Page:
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"The point sticks in your head: physics rules. Virtue does not triumph unless the physics allows it."
- Larry Niven

Light Pressure Propulsion  
  First mention of the idea that light itself could be a form of propulsion for spacecraft.  

Michel Arden, fearless French adventurer, appears before the Baltimore Gun Club to address them on various matters. Among them, the idea that the projectile shot from the great Columbiad may be just the beginning of fast spacecraft.

That journey must be undertaken sooner or later; and, as for the mode of locomotion adopted, it follows simply the law of progress. Man began by walking on all-fours; then, one fine day, on two feet; then in a carriage; then in a stage-coach; and lastly by railway. Well, the projectile is the vehicle of the future, and the planets themselves are nothing else! Now some of you, gentlemen, may imagine that the velocity we propose to impart to it is extravagant. It is nothing of the kind.

All the stars exceed it in rapidity, and the earth herself is at this moment carrying us round the sun at three times as rapid a rate, and yet she is a mere lounger on the way compared with many others of the planets! And her velocity is constantly decreasing.

Is it not evident, then, I ask you, that there will some day appear velocities far greater than these, of which light or electricity will probably be the mechanical agent?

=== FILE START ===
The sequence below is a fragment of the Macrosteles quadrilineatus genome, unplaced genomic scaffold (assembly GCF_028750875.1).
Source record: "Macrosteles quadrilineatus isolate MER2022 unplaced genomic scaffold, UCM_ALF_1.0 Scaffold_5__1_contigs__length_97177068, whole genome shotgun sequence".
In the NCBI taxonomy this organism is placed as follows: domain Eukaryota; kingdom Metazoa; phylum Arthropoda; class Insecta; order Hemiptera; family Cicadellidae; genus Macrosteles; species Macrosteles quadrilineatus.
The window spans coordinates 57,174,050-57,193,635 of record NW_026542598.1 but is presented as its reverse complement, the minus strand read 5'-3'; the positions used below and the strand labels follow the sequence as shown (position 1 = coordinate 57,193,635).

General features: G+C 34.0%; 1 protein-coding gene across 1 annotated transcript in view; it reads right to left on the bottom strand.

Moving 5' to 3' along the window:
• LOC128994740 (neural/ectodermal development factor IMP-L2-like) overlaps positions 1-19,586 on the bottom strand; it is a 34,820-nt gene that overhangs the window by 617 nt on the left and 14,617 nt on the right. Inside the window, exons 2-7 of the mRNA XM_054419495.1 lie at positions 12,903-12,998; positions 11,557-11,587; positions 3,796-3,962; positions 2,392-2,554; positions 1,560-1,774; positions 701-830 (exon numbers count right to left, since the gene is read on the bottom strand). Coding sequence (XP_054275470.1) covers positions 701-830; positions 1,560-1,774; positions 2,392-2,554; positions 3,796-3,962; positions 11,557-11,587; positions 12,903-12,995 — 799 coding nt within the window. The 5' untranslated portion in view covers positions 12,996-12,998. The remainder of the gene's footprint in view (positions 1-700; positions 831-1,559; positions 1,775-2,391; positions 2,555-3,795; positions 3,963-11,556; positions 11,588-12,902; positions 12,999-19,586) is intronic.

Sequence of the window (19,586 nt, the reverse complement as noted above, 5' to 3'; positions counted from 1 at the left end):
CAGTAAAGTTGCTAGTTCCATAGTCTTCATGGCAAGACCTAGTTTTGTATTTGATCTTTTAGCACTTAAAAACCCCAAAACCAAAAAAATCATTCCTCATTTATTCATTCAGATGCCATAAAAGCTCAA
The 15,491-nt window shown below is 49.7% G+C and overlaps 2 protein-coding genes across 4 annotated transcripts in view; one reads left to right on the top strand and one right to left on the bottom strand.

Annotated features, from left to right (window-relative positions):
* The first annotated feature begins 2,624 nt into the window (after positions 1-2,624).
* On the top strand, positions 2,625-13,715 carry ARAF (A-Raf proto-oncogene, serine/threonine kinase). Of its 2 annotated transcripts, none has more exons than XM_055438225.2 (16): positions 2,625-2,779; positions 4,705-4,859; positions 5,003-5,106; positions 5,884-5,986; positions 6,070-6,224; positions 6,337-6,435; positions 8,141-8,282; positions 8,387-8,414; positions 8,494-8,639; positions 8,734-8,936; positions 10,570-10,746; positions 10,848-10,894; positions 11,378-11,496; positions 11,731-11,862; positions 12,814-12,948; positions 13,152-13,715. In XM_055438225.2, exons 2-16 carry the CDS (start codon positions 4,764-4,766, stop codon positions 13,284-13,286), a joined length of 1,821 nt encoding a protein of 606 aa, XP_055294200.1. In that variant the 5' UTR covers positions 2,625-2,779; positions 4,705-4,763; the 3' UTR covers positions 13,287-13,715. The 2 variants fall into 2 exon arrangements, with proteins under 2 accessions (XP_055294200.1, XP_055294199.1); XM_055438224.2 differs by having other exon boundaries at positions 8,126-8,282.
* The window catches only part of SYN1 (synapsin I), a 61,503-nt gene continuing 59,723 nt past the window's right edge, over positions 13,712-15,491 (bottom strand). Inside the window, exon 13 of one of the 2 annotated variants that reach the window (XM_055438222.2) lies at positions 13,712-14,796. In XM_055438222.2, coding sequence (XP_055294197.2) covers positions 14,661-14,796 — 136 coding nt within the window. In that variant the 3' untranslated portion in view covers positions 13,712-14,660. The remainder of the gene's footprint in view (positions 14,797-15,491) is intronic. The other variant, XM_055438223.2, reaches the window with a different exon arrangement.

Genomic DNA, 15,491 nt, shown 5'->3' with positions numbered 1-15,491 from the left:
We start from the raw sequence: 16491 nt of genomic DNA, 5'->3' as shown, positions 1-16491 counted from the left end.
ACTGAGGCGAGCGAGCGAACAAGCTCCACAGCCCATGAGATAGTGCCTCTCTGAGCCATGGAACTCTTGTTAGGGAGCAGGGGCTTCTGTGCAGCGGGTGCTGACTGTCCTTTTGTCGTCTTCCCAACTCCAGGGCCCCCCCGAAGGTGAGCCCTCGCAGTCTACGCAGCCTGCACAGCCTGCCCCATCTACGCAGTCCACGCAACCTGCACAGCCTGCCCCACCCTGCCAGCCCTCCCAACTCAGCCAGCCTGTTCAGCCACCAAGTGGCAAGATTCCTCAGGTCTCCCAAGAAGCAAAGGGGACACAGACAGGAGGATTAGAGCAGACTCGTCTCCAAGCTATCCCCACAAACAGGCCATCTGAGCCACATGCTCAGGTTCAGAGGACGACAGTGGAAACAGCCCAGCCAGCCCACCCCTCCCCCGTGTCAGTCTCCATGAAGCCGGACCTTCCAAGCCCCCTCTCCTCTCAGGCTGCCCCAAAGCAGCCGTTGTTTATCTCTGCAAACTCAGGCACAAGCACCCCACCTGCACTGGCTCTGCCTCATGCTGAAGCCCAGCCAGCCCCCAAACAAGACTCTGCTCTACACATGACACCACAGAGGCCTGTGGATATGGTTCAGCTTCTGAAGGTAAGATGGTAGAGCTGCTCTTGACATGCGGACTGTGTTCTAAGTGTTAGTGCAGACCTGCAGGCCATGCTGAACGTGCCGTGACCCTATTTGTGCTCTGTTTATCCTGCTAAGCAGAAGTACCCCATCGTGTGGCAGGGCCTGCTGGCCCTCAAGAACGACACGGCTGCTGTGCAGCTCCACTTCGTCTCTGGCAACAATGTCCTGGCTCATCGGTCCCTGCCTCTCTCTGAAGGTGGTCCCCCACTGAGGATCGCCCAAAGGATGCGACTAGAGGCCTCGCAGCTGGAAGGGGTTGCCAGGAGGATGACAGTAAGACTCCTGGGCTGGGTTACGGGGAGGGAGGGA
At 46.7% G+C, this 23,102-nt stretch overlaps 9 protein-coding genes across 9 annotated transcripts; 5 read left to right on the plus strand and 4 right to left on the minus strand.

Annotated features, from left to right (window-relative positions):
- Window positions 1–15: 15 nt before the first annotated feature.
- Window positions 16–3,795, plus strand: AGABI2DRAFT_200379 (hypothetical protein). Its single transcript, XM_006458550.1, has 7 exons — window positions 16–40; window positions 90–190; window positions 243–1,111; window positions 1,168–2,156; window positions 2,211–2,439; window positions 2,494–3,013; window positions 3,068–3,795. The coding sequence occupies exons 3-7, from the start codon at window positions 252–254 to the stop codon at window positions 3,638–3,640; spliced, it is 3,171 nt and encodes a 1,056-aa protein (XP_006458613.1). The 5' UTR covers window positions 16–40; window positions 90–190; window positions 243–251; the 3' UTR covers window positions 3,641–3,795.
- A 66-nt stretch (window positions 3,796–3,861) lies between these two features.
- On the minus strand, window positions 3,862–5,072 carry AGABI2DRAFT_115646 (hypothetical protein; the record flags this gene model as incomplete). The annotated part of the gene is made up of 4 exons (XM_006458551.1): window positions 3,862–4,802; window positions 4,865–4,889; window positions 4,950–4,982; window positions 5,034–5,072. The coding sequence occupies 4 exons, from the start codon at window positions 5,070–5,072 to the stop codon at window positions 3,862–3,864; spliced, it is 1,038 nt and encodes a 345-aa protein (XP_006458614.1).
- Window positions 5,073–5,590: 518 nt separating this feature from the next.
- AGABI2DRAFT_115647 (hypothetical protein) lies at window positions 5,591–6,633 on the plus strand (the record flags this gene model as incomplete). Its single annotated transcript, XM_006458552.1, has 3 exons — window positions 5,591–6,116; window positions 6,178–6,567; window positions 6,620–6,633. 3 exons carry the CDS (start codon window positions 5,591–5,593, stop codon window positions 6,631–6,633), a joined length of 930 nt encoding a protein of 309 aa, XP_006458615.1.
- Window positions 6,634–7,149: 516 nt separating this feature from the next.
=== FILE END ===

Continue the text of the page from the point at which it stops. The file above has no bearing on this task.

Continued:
From From the Earth to the Moon, by Jules Verne.
Published by Various in 1867
Additional resources -

The existence of light pressure was demonstrated as theoretically possible by James Clerk Maxwell in 1873. Confirming laboratory experiments waited until the turn of the century. Walter James Miller, the translator of the 1978 edition, notes that, "Verne is right on top of new developments in physics . . . . James Clerk Maxwell (1831-1879) has recently discovered that light exerts a pressure on surfaces."

The first person to suggest solar sailing was probably Johannes Kepler, in a 1608 letter to Galileo: "Provide ships or sails adapted to the heavenly breezes, and there will be some who will brave even that void.

Golden age sf great Edmond Hamilton uses this idea explicitly in his 1929 short story The Comet Doom; see the entry for ship propelled by light pressure.

Compare to these propulsion systems: Light Pressure Propulsion (1867), apergy (1880), Beam-Powered Propulsion (1931), Granton motor (1933), Vibration-Propelled Cruiser (1928), geodynes (1936), ion drive (1947), Planetary Propulsion-Blasts (1934), stardrive (1953), solar sail (light sail) (1962), Lyle drive (1961), laser cannon (1966), Bussard ramjet (1976), asymptotic drive (1976), Interstellar Laser Propulsion System (1985).

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Additional resources:
  More Ideas and Technology from From the Earth to the Moon
  More Ideas and Technology by Jules Verne
  Tech news articles related to From the Earth to the Moon
  Tech news articles related to works by Jules Verne

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